Each week, we’ll share some of our staff’s recommended local, national, and international stories.
Check these articles out for news and context related to sustainability, human health, climate, environmental justice, and the economy. Follow the Punchlist to connect the dots between the built environment, the natural environment, and quality of life!
There are currently 40,000 species at risk of extinction, according to the International Union for Conservation of Nature’s Red List. The continued loss of biodiversity would be devastating to all life on Earth. It was found that the world’s ecosystems were worth $33 trillion per year in 1997. So, the question becomes: Why do we need to protect biodiversity and how do we best do it? Earth and its inhabitants need to be protected, not just for biodiversity’s sake, but for the well-being and longevity of humankind.
Environmental Justice for All
When President Joe Biden was running for office, he ran on many platforms, but many individuals were interested on his strategy to tackle climate change. One of his first executive actions was to create the Office of Climate Change and Health Equity. Recently, a change has been made within this office by creating the Office of Environmental Justice. The goal of this office is to create “institutional reform that is desperately needed to deliver clean air and clean water for all communities” (Brenda Mallory). This office will help to take the burden of climate change off of low-income communities and people of color, who disproportionately bear the brunt of the climate crisis.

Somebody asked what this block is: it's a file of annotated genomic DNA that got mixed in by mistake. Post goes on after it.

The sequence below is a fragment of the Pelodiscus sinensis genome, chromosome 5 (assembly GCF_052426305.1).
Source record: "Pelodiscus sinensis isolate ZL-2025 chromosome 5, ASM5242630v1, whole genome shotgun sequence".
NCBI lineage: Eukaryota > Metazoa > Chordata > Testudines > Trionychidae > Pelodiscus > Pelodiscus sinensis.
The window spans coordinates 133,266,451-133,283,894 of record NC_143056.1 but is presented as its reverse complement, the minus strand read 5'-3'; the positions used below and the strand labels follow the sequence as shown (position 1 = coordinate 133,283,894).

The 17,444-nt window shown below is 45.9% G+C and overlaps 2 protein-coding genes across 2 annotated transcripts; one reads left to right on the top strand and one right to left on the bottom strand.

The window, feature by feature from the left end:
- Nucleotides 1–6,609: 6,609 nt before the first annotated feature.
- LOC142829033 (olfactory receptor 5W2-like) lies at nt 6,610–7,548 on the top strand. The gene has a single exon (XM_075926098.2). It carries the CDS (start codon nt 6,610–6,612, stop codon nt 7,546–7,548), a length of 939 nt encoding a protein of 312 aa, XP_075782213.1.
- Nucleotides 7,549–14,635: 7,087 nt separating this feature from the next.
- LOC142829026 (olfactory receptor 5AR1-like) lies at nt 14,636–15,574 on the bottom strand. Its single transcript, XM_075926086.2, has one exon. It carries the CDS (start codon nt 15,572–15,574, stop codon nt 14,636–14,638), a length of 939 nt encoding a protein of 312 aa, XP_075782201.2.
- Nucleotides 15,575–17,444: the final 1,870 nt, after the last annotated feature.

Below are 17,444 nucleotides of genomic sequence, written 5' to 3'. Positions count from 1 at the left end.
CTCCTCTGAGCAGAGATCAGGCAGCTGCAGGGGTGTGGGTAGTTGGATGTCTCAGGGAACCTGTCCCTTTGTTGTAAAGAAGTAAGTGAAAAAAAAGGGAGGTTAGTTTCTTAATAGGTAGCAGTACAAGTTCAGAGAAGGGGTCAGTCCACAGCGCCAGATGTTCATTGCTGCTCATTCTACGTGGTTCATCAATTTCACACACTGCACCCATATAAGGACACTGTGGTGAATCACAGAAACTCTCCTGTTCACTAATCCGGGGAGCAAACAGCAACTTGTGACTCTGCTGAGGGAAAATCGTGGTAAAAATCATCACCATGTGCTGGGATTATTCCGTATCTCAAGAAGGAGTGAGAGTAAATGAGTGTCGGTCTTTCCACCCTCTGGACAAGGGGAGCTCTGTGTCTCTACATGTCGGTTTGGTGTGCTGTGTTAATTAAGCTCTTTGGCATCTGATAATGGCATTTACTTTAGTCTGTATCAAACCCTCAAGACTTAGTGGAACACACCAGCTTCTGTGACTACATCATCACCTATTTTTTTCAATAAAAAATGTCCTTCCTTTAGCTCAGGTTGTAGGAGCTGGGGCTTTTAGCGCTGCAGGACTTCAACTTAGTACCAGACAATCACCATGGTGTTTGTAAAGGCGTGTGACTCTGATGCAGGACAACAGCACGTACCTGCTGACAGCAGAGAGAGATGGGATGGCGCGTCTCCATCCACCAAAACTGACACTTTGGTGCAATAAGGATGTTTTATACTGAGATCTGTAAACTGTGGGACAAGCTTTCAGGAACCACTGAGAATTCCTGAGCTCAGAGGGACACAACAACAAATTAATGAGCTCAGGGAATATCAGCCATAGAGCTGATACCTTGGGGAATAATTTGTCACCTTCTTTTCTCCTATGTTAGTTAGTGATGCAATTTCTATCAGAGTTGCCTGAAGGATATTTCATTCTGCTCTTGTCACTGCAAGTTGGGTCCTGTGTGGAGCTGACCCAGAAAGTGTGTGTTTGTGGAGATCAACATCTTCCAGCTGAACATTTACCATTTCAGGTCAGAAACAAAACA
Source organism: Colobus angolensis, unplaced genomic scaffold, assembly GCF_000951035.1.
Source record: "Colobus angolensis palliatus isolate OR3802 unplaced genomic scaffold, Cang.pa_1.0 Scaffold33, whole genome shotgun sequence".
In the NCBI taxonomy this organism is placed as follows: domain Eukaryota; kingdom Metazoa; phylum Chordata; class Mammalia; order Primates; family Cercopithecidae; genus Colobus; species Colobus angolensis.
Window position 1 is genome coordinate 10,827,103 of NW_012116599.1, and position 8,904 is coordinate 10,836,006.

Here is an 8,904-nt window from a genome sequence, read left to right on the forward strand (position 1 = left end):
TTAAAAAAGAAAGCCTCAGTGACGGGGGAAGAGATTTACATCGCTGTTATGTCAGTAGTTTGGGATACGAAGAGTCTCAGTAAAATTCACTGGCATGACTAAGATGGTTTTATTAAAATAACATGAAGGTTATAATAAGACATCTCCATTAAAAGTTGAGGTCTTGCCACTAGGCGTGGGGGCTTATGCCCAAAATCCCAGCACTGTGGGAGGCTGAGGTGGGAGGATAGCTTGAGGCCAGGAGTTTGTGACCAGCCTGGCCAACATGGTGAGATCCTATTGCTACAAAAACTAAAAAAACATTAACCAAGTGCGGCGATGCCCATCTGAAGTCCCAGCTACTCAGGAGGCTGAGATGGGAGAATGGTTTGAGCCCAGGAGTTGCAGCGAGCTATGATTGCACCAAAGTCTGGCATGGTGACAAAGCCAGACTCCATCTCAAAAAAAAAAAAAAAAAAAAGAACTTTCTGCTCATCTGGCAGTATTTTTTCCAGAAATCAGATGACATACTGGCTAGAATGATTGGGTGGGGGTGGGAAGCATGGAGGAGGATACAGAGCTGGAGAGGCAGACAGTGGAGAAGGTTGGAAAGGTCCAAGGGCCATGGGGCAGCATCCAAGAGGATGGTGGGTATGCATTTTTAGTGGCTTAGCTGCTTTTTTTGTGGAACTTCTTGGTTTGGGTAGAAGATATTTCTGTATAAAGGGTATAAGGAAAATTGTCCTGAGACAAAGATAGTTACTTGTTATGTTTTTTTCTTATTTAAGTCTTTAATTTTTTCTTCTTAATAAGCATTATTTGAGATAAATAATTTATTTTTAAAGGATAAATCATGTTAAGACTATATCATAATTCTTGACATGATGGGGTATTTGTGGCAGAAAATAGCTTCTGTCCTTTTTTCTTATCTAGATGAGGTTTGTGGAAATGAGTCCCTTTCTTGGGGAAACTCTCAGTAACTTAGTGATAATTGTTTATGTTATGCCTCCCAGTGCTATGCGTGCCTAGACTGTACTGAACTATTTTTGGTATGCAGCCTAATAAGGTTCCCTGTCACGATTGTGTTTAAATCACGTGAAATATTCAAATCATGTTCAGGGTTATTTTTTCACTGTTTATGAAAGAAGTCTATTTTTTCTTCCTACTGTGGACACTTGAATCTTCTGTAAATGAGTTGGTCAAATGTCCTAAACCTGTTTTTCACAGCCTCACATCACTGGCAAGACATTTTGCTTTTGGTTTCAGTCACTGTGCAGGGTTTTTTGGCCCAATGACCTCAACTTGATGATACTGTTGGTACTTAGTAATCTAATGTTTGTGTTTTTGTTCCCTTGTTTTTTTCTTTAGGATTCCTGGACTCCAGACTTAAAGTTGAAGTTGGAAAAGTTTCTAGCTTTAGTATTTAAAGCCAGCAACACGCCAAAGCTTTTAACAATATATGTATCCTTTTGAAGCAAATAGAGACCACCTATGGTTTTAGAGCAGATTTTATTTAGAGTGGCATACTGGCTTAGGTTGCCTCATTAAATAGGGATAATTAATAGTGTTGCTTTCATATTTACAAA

Renewable Energy Engineering
PJM Interconnection, an energy company based in the Eastern US, released a plan for a potential energy grid across Pennsylvania that would increase renewable energy production from 15,000 megawatts (MW) to 100,000 MW. This plan has an upfront cost of $3 billion and would save Pennsylvanians money in the long run. It is projected to go in effect by 2023.
Fresh Air for Plants
Air pollution worldwide has been harming human health, but a University of Stanford study found exactly how harmful nitrogen oxides, a common air pollutant from car exhaust, are to our crops. In Western Europe, if nitrogen oxide levels were reduced, winter and summer crop productivity would increase by approximately 10%. Nitrogen oxides are a key component of ozone which, when found near Earth’s surface, prevents plant growth. Agriculture is extremely at risk of collapsing as the climate crisis continues on. It is important for all of us to take responsibility for our personal pollution and how we can reduce it locally and globally.